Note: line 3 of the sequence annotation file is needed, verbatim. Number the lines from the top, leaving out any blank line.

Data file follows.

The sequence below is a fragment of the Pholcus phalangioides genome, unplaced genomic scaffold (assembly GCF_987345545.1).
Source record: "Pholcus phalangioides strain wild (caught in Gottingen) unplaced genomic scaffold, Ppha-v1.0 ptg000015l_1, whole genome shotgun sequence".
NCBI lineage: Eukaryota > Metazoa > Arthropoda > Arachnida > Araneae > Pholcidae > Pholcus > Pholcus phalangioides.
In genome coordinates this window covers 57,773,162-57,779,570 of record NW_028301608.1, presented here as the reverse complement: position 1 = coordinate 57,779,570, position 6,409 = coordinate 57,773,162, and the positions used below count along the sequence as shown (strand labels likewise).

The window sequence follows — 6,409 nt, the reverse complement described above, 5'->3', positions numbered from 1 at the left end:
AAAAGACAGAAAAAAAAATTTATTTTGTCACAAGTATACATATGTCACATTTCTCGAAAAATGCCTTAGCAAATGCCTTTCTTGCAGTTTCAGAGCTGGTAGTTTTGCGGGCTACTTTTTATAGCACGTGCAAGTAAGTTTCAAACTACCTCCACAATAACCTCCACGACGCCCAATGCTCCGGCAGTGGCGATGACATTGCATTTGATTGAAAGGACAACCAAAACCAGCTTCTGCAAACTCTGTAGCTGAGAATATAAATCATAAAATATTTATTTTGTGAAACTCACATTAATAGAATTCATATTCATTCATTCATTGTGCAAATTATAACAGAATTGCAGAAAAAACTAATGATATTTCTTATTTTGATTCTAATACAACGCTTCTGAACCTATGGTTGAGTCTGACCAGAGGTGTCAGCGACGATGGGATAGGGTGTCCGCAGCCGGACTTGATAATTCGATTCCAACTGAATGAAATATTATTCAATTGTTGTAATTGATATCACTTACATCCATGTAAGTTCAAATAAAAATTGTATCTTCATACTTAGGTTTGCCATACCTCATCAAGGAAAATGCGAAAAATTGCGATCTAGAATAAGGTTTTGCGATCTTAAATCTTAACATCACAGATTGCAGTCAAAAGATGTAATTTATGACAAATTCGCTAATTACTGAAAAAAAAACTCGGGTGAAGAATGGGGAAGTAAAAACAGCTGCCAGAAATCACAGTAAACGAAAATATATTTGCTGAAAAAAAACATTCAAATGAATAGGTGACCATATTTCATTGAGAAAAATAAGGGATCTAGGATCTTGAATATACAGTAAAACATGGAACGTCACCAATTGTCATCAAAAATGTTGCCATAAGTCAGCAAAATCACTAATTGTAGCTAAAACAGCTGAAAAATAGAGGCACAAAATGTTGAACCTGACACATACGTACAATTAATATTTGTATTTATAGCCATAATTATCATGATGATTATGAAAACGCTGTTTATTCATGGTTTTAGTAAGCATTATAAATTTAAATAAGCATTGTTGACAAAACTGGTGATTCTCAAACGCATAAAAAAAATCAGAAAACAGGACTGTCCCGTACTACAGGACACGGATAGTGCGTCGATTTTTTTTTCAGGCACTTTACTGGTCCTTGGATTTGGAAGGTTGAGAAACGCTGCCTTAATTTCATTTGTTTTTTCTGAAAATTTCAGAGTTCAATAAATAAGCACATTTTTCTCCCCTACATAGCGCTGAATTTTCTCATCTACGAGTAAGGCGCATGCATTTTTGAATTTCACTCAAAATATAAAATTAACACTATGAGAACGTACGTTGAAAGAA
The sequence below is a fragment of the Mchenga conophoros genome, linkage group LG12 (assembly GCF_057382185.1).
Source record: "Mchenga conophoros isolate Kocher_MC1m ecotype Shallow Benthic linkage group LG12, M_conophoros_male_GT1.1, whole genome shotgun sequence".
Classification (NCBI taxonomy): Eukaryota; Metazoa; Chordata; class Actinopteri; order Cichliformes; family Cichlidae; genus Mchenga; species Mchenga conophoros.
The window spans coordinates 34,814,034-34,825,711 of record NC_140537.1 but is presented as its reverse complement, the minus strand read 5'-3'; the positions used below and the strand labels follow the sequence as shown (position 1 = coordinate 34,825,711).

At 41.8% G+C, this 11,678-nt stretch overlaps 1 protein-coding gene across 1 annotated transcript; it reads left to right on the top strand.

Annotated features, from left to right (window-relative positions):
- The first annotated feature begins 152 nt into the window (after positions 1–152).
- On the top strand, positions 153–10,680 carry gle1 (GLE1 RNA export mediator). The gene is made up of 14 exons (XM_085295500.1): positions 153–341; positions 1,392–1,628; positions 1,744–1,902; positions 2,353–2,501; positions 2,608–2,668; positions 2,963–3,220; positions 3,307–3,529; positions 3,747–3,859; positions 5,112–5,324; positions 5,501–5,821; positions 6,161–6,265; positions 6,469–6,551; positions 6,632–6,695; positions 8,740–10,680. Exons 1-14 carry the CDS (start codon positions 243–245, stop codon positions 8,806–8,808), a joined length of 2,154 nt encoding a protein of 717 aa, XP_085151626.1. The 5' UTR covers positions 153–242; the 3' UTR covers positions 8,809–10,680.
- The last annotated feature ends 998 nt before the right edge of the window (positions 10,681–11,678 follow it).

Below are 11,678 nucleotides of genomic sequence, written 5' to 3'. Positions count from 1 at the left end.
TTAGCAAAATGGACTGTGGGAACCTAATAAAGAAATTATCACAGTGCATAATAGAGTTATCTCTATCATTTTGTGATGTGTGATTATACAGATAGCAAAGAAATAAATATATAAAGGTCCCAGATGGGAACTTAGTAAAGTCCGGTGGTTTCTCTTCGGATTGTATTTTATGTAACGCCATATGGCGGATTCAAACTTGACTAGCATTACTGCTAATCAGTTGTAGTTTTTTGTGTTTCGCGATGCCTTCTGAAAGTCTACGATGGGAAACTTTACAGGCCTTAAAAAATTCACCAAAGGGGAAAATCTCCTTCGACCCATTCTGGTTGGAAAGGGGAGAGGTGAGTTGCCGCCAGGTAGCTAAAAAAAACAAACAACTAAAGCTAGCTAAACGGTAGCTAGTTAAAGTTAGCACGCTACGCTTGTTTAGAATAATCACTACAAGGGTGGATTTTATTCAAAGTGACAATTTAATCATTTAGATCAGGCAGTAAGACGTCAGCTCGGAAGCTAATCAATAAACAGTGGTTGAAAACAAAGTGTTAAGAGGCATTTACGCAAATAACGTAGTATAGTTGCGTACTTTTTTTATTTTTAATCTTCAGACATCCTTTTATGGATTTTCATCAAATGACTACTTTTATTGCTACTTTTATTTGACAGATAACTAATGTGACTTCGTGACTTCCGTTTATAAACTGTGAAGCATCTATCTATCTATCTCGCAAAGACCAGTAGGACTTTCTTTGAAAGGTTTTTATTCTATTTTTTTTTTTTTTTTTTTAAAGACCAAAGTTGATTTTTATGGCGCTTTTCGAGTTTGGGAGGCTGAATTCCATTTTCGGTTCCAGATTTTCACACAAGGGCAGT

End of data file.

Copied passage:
NCBI lineage: Eukaryota > Metazoa > Arthropoda > Arachnida > Araneae > Pholcidae > Pholcus > Pholcus phalangioides.